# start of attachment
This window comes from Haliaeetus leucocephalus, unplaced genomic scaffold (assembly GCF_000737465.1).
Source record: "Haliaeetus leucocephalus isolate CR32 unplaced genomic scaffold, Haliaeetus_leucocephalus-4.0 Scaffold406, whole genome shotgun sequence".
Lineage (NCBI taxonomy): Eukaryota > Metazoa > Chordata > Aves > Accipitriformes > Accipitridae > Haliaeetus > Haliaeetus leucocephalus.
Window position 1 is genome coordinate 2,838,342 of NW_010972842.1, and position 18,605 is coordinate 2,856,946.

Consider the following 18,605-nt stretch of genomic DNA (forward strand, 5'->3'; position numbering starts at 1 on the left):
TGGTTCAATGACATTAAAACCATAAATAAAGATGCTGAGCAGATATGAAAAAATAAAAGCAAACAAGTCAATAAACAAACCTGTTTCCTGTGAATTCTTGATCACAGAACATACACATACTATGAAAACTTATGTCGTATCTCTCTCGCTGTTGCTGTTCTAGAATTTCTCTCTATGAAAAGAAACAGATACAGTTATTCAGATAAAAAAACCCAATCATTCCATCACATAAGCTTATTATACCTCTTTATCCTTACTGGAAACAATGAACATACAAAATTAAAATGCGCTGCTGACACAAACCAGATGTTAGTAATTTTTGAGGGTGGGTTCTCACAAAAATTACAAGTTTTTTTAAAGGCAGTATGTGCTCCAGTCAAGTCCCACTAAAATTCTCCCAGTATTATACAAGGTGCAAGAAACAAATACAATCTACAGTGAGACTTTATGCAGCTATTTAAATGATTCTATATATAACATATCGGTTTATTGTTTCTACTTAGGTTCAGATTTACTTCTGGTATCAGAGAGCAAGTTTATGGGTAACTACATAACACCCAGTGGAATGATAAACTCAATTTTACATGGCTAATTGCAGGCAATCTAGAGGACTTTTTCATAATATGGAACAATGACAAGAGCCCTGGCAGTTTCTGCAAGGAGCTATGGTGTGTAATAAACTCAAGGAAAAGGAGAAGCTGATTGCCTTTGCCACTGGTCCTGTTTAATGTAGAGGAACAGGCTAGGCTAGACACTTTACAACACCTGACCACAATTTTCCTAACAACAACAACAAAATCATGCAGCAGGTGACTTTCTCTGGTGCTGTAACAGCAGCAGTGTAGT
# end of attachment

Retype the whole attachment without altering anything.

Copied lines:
This window comes from Haliaeetus leucocephalus, unplaced genomic scaffold (assembly GCF_000737465.1).
Source record: "Haliaeetus leucocephalus isolate CR32 unplaced genomic scaffold, Haliaeetus_leucocephalus-4.0 Scaffold406, whole genome shotgun sequence".
Lineage (NCBI taxonomy): Eukaryota > Metazoa > Chordata > Aves > Accipitriformes > Accipitridae > Haliaeetus > Haliaeetus leucocephalus.
Window position 1 is genome coordinate 2,838,342 of NW_010972842.1, and position 18,605 is coordinate 2,856,946.

Consider the following 18,605-nt stretch of genomic DNA (forward strand, 5'->3'; position numbering starts at 1 on the left):
TGGTTCAATGACATTAAAACCATAAATAAAGATGCTGAGCAGATATGAAAAAATAAAAGCAAACAAGTCAATAAACAAACCTGTTTCCTGTGAATTCTTGATCACAGAACATACACATACTATGAAAACTTATGTCGTATCTCTCTCGCTGTTGCTGTTCTAGAATTTCTCTCTATGAAAAGAAACAGATACAGTTATTCAGATAAAAAAACCCAATCATTCCATCACATAAGCTTATTATACCTCTTTATCCTTACTGGAAACAATGAACATACAAAATTAAAATGCGCTGCTGACACAAACCAGATGTTAGTAATTTTTGAGGGTGGGTTCTCACAAAAATTACAAGTTTTTTTAAAGGCAGTATGTGCTCCAGTCAAGTCCCACTAAAATTCTCCCAGTATTATACAAGGTGCAAGAAACAAATACAATCTACAGTGAGACTTTATGCAGCTATTTAAATGATTCTATATATAACATATCGGTTTATTGTTTCTACTTAGGTTCAGATTTACTTCTGGTATCAGAGAGCAAGTTTATGGGTAACTACATAACACCCAGTGGAATGATAAACTCAATTTTACATGGCTAATTGCAGGCAATCTAGAGGACTTTTTCATAATATGGAACAATGACAAGAGCCCTGGCAGTTTCTGCAAGGAGCTATGGTGTGTAATAAACTCAAGGAAAAGGAGAAGCTGATTGCCTTTGCCACTGGTCCTGTTTAATGTAGAGGAACAGGCTAGGCTAGACACTTTACAACACCTGACCACAATTTTCCTAACAACAACAACAAAATCATGCAGCAGGTGACTTTCTCTGGTGCTGTAACAGCAGCAGTGTAGT